The 2007-8 economic crisis further intensified conflict between many of the actors in global investment governance. These include sovereign states (host and home countries), sovereign states and investors, sovereign states and international organizations (global investment dispute settlement institutions), and sovereign states and civil societies. In response, the international community-initiated reforms to the “teeth” of the international investment agreements—the global investment dispute settlement mechanism—in order to rebalance the status of various actors. The options proposed by various parties on reforming the investor-state dispute settlement (ISDS) mechanism, as disclosed by the UNCTAD, exposes the diversity of stances held by these parties (UNCTAD, 2017).

Moderate reformists led by the U.S. emphasized that the control of sovereign states should be enhanced within the existing ISDS framework through measures like narrowing the definitions of investors and investment, highlighting the interpretive power of contracting countries, weakening the jurisdiction of arbitration courts and ensuring the “security rights” of nations. Such measure would, of course, maintain the dominant position of the “American mode” in the global investment regime. The EU-led radical reformists, however, attempted to enhance the direct role of states in dispute settlement mechanisms through a multilateral investment court where “state”-related problems are judicially resolved by the states themselves instead of third-party institutions. Other players pursuing a multilateral model also include China which is actively implementing the G20 International Investment Framework and seeking to perfect the dispute settlement mechanism for investments based on the “Belt and Road” initiative (Sauvant, 2017).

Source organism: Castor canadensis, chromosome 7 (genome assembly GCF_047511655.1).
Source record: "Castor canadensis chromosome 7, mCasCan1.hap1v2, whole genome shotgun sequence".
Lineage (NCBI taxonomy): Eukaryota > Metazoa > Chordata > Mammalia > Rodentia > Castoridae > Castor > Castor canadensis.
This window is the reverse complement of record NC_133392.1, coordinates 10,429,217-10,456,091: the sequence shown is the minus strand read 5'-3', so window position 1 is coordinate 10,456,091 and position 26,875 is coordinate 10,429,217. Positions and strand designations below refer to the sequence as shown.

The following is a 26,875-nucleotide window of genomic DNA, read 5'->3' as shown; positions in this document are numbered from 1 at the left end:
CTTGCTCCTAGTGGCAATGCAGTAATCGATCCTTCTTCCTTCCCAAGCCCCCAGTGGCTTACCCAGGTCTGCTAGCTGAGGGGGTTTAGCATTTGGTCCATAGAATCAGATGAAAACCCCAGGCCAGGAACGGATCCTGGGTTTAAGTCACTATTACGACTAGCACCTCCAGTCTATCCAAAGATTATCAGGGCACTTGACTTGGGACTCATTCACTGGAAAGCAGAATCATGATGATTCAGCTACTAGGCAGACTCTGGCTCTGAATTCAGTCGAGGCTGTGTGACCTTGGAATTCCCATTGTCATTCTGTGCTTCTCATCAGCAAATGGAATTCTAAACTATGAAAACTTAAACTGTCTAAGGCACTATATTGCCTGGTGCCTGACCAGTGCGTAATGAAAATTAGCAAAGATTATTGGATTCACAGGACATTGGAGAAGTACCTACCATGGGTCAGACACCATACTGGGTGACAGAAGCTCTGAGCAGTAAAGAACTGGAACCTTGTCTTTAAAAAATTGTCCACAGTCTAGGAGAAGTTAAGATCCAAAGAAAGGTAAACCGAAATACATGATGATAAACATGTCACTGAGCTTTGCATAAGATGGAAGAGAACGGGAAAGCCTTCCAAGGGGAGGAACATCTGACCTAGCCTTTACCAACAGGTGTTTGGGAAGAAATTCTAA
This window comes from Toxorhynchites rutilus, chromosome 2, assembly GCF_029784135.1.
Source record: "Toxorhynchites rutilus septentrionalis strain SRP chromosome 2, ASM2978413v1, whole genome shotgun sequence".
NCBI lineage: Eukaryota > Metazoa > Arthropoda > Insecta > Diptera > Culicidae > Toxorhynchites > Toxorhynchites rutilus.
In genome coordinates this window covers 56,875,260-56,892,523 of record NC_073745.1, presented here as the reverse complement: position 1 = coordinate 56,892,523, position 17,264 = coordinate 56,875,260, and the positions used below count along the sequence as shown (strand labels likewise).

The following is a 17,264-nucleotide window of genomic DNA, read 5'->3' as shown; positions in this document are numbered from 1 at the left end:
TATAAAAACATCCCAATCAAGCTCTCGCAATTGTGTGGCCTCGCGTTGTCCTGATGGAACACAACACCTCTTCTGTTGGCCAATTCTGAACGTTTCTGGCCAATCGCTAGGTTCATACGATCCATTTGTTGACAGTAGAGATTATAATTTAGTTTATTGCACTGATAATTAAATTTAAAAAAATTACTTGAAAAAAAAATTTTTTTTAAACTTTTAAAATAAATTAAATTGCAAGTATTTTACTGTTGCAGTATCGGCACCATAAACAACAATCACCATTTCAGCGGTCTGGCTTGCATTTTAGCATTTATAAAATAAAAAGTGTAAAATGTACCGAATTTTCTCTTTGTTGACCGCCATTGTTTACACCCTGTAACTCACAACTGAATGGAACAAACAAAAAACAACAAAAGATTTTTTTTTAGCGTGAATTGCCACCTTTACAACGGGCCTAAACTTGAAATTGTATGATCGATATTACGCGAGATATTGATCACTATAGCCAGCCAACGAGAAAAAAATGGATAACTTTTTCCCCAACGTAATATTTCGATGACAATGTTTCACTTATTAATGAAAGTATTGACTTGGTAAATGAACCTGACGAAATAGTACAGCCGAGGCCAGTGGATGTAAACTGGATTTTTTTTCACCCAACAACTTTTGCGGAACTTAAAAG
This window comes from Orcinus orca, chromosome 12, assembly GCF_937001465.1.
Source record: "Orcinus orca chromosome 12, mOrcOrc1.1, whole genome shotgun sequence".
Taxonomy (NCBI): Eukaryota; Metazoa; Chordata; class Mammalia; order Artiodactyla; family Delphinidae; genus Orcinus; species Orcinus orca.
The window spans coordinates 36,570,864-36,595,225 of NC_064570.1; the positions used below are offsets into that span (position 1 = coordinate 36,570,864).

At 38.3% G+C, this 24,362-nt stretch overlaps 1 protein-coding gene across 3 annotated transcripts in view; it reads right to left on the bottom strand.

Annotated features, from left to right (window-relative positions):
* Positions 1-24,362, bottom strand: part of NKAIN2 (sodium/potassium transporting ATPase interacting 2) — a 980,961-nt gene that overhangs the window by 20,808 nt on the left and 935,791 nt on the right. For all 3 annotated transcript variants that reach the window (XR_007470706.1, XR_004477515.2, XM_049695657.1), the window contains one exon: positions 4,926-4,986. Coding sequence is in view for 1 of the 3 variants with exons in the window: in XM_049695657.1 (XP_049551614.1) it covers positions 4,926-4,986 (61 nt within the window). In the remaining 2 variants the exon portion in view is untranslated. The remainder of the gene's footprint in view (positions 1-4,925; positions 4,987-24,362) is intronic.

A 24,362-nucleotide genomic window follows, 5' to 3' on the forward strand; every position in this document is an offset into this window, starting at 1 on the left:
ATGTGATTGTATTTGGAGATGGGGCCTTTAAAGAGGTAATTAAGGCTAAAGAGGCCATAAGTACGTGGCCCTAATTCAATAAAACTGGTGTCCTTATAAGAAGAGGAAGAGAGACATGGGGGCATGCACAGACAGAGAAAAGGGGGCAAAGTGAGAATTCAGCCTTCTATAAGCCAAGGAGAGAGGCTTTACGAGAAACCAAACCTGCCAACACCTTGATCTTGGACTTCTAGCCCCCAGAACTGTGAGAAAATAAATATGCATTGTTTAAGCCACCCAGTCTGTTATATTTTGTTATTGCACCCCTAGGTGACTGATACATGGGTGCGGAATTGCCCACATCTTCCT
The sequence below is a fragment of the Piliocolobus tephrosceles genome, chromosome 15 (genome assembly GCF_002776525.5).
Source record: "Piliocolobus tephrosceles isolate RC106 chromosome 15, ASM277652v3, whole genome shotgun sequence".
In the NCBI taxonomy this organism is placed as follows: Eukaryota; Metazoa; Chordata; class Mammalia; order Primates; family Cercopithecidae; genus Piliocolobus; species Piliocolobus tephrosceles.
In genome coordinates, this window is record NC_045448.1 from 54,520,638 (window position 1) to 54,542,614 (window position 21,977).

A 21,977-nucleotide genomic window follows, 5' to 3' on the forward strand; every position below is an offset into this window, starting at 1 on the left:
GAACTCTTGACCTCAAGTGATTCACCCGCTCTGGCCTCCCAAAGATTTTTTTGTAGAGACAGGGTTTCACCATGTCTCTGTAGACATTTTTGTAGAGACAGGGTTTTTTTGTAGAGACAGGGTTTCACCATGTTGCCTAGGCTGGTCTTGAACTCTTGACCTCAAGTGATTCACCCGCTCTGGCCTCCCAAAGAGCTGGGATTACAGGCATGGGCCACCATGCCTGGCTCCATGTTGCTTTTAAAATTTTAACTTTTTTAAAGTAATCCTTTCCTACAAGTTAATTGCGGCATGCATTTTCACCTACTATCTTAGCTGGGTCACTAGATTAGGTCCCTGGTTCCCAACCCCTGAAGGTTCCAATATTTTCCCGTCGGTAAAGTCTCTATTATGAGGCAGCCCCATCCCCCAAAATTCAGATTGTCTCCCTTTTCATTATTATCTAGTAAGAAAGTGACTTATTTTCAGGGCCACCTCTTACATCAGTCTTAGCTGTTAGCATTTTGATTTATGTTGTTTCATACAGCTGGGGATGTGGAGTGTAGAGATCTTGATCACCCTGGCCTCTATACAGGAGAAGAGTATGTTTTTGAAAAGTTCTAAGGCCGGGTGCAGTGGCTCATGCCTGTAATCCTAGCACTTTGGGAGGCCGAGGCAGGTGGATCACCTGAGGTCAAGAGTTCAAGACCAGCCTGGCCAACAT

Brazil, Australia and India opted for an abandonment of the ISDS mechanism and a return to the local remedy model, which is what they are actually doing (Schreuer, 2005). The status of other actors is also changing. Some non-governmental organizations have gained increasing influence and are more likely to stand together with sovereign states in pursuing the return of states and protecting the demands of civil societies on issues like environmental protection, labor treatment and sustainable development by setting out definitive recitals and general exception clauses in newly executed agreements (Hewson & Sinclair, 1999). Global investment dispute settlement institutions have also begun reforming themselves after realizing that the excess expansion of their power has drawn broad criticism. Private investors have shown their willingness to shoulder more responsibilities for global investment in order to obtain more investment opportunities under the new international situation.